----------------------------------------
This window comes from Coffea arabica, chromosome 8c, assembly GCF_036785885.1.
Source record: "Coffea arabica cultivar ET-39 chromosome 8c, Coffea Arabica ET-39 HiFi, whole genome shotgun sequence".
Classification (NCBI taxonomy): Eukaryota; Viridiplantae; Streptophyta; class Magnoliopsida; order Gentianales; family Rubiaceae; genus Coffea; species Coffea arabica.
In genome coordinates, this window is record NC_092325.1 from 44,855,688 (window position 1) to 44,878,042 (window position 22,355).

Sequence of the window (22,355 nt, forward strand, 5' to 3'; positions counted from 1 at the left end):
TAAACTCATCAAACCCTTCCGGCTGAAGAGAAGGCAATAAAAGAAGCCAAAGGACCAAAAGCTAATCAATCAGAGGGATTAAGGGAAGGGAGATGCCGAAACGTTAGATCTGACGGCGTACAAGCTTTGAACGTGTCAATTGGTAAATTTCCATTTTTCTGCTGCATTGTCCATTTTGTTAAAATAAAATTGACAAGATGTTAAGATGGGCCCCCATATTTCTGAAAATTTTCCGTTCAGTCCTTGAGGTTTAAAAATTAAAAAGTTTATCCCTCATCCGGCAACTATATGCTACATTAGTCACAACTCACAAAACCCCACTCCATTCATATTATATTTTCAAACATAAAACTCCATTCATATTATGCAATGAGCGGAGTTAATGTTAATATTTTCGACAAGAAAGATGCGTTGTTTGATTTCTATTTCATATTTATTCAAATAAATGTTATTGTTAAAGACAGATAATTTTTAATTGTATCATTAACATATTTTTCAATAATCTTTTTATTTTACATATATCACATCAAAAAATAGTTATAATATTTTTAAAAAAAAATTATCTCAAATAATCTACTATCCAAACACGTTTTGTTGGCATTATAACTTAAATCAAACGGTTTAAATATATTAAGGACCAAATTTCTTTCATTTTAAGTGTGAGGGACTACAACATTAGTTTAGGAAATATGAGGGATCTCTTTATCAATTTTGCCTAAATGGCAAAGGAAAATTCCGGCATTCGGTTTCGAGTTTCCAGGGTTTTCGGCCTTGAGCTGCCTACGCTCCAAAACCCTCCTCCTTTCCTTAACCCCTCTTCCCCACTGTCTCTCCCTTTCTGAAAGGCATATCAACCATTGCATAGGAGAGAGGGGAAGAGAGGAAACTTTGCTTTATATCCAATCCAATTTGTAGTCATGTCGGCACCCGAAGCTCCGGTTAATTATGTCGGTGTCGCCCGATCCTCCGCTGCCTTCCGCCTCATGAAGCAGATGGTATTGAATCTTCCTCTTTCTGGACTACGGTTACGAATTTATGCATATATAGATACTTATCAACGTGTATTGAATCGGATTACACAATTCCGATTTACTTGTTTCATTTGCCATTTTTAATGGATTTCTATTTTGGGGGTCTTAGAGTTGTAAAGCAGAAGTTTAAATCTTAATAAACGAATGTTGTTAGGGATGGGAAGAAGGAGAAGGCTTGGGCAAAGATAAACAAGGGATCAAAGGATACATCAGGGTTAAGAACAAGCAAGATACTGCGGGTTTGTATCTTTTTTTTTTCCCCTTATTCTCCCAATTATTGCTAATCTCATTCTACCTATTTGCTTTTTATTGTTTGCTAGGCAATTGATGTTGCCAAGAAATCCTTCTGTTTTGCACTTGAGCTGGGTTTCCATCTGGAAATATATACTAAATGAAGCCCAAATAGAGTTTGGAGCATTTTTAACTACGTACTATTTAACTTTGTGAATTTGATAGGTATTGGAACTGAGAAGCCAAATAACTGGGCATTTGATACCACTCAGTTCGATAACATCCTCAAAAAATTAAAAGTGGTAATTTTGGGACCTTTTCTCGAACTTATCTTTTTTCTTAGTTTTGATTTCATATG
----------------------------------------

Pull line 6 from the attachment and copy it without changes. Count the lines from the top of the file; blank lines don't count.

TAAACTCATCAAACCCTTCCGGCTGAAGAGAAGGCAATAAAAGAAGCCAAAGGACCAAAAGCTAATCAATCAGAGGGATTAAGGGAAGGGAGATGCCGAAACGTTAGATCTGACGGCGTACAAGCTTTGAACGTGTCAATTGGTAAATTTCCATTTTTCTGCTGCATTGTCCATTTTGTTAAAATAAAATTGACAAGATGTTAAGATGGGCCCCCATATTTCTGAAAATTTTCCGTTCAGTCCTTGAGGTTTAAAAATTAAAAAGTTTATCCCTCATCCGGCAACTATATGCTACATTAGTCACAACTCACAAAACCCCACTCCATTCATATTATATTTTCAAACATAAAACTCCATTCATATTATGCAATGAGCGGAGTTAATGTTAATATTTTCGACAAGAAAGATGCGTTGTTTGATTTCTATTTCATATTTATTCAAATAAATGTTATTGTTAAAGACAGATAATTTTTAATTGTATCATTAACATATTTTTCAATAATCTTTTTATTTTACATATATCACATCAAAAAATAGTTATAATATTTTTAAAAAAAAATTATCTCAAATAATCTACTATCCAAACACGTTTTGTTGGCATTATAACTTAAATCAAACGGTTTAAATATATTAAGGACCAAATTTCTTTCATTTTAAGTGTGAGGGACTACAACATTAGTTTAGGAAATATGAGGGATCTCTTTATCAATTTTGCCTAAATGGCAAAGGAAAATTCCGGCATTCGGTTTCGAGTTTCCAGGGTTTTCGGCCTTGAGCTGCCTACGCTCCAAAACCCTCCTCCTTTCCTTAACCCCTCTTCCCCACTGTCTCTCCCTTTCTGAAAGGCATATCAACCATTGCATAGGAGAGAGGGGAAGAGAGGAAACTTTGCTTTATATCCAATCCAATTTGTAGTCATGTCGGCACCCGAAGCTCCGGTTAATTATGTCGGTGTCGCCCGATCCTCCGCTGCCTTCCGCCTCATGAAGCAGATGGTATTGAATCTTCCTCTTTCTGGACTACGGTTACGAATTTATGCATATATAGATACTTATCAACGTGTATTGAATCGGATTACACAATTCCGATTTACTTGTTTCATTTGCCATTTTTAATGGATTTCTATTTTGGGGGTCTTAGAGTTGTAAAGCAGAAGTTTAAATCTTAATAAACGAATGTTGTTAGGGATGGGAAGAAGGAGAAGGCTTGGGCAAAGATAAACAAGGGATCAAAGGATACATCAGGGTTAAGAACAAGCAAGATACTGCGGGTTTGTATCTTTTTTTTTTCCCCTTATTCTCCCAATTATTGCTAATCTCATTCTACCTATTTGCTTTTTATTGTTTGCTAGGCAATTGATGTTGCCAAGAAATCCTTCTGTTTTGCACTTGAGCTGGGTTTCCATCTGGAAATATATACTAAATGAAGCCCAAATAGAGTTTGGAGCATTTTTAACTACGTACTATTTAACTTTGTGAATTTGATAGGTATTGGAACTGAGAAGCCAAATAACTGGGCATTTGATACCACTCAGTTCGATAACATCCTCAAAAAATTAAAAGTGGTAATTTTGGGACCTTTTCTCGAACTTATCTTTTTTCTTAGTTTTGATTTCATATG